April 2014

The Nation Reviewed

How a Vietnamese veteran found refuge in Australia

By Alex McClintock
Al Hoang’s journey from soldier to prisoner to boat person to a second life

At the Fairfield Showground in Sydney’s south-west, the air is pulsing as two sound systems do battle.

R&B is blasting from a deserted stage, while Vietnamese karaoke counterattacks from a nearby tent that bears the logo of the Armed Forces of the Republic of Vietnam (ARVN) Veterans Association.

It’s Tet, Vietnamese New Year, but the crowd is yet to arrive. Al Chi Hoang, a stern-faced former second lieutenant with a booming laugh, shelters from the sun in the grandstand. With him is a knot of other men in their early 60s; these are the South Vietnamese veterans whose tent, with the help of a middle-aged woman, is trying to outdo Beyoncé. An estimated 15,000 Vietnamese veterans of the Vietnam War now call Australia home.

“I didn’t have a military dream,” says Hoang. “My dream after completing school was to teach English. English teachers earned a lot of money then.”

His plans were interrupted when the South Vietnamese government beefed up its conscription program in response to the Tet Offensive of the Vietcong and the North Vietnamese Army, and the growing anti-war sentiment in the West. By 1972, South Vietnam had more than a million men and women under arms. One in five would be killed or injured.

Hoang was drafted in 1971, a year into a law degree. He attended an accelerated nine-month officer training program at the Thu Duc reserve cadet college and was thrown straight into action.

“Can you believe it?” He laughs. “I was 21. They gave me a map, they gave me a backpack, an M16 and a revolver, and they put me on a chopper from headquarters straight to the battle. It was wartime.”

Hoang’s first engagement was at An Loc, near the Cambodian border, where the ARVN, supported by the US Air Force, withstood a two-month siege from the North Vietnamese Army and the Vietcong. It was a baptism of fire; Hoang was shot in the leg. Later, he would be shot in the gut. (“But not very hard.”)

After Hoang recovered, his unit, the 18th Infantry Division, moved to secure the area south-east of Saigon being vacated by Australian troops. Even without the Strine, the place names are familiar to the Australian ear: Vung Tàu, Long Tan, Quang Tri.

In the absence of the Americans and Australians, the 18th was called to clear an ambush along the strategic northbound Route 2. One of Hoang’s best friends was killed as the battle began.

“He was a couple of years older than me and just married. We’d just had a coffee the previous night. The next day we went to the battle, me on one side and he on the other. They shot him right in the head. Bad luck. To be honest, it’s been 41 years and I still see him. Even last night.”

Looking back now, Hoang says, it’s clear that the South was always going to lose the war without American support. But the order to surrender, on 30 April 1975, took him by surprise. He left his weapons and his uniform behind and took to the road with the hundreds of thousands of others who were fleeing the communist advance on Saigon. He headed for his aunt’s house and was there a month when a knock on the door signalled he’d been found. Like more than a million other South Vietnamese, he was sent to a “re-education” camp. He would spend the next seven years locked up, often in solitary confinement.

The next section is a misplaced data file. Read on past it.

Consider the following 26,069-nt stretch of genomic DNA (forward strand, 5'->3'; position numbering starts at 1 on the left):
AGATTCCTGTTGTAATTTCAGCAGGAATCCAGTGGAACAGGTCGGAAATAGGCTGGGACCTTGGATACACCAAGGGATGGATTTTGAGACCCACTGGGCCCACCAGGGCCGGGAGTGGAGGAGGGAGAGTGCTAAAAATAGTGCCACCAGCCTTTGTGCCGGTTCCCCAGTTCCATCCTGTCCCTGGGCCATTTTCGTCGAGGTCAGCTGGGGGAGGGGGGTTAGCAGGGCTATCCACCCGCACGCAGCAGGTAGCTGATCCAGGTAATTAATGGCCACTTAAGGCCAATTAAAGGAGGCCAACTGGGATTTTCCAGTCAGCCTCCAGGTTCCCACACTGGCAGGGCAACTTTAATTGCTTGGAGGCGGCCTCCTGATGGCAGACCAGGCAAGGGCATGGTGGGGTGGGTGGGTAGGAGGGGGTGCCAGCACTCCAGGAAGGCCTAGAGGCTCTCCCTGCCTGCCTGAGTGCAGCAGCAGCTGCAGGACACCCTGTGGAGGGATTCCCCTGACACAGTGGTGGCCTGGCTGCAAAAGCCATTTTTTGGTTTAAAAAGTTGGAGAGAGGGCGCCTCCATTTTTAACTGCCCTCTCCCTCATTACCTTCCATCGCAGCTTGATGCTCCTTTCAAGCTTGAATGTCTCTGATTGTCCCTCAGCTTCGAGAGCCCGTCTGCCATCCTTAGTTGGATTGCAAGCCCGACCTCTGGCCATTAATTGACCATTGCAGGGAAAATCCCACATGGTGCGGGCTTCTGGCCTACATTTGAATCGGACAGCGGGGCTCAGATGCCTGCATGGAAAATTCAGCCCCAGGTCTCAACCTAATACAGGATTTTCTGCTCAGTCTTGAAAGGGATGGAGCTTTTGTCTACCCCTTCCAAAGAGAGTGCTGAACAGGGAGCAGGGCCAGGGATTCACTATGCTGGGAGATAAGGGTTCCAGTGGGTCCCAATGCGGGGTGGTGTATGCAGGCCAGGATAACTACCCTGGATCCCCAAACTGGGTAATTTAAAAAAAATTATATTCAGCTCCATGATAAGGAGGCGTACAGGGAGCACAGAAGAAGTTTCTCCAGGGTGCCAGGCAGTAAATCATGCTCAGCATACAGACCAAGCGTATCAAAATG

“We had hard labour seven days a week. They tried to implant communist philosophy in your mind by forcing you to discuss, every evening, Mao and Lenin. We had a cup of boiled rice and salt a day.”

Aged 30, Hoang was released into a Vietnam he hardly recognised. He’d spent more time in re-education camps than he had in the army. It was like his service had been erased; the government had even bulldozed the cemeteries that held his fallen comrades. He made plans to leave immediately.

“I had seven years to think in the camp. Of course we were bitter, because we were left behind by the Americans, our so-called allies, our ‘big brother’. When I was in prison, I thought, ‘If I have a chance, if I have a second life, I will go to any country but the USA.’ And that’s what I did.”

Hoang became a boat person (“pretty much like what happens now”). He came to Australia via a Malaysian refugee camp, where he was grilled by US military intelligence about missing-in-action Americans. Speaking little English, he did “jobs the Aussies didn’t want to do”. Eventually, he passed the public service exam but, weighing just 49 kilograms, he failed the medical for Australia Post. They only offered him a job after the Daily Telegraph put him on the front page.

In 1997, aged 46, Hoang returned to studying law. He is now a solicitor in Cabramatta and has held various posts in Vietnamese community organisations. He marches in Anzac Day parades most years. He married a fellow refugee and has a 27-year-old daughter, an economist. But he’s never returned to the country of his birth.

“Of course I miss Vietnam, very much so,” he says. “My daddy was born in 1918 and he deceased in 2007 and I could not go back … As a person who was on the other side of the battle, they will never accept me.

“Would I go back if the system changed? I’m not sure, to be honest with you. We will see. Australia is my country now.”

The grandstand’s other occupants, teenage girls dressed in traditional white ao dai tunics, are quietly oblivious as Hoang’s former colleagues unfurl the ARVN flag.

It’s yellow and red, with an eagle in the centre. The motto reads, “Our country, our duty.”

Alex McClintock

Alex McClintock is a Sydney-based freelance writer and a contributor to VICE and the Guardian.


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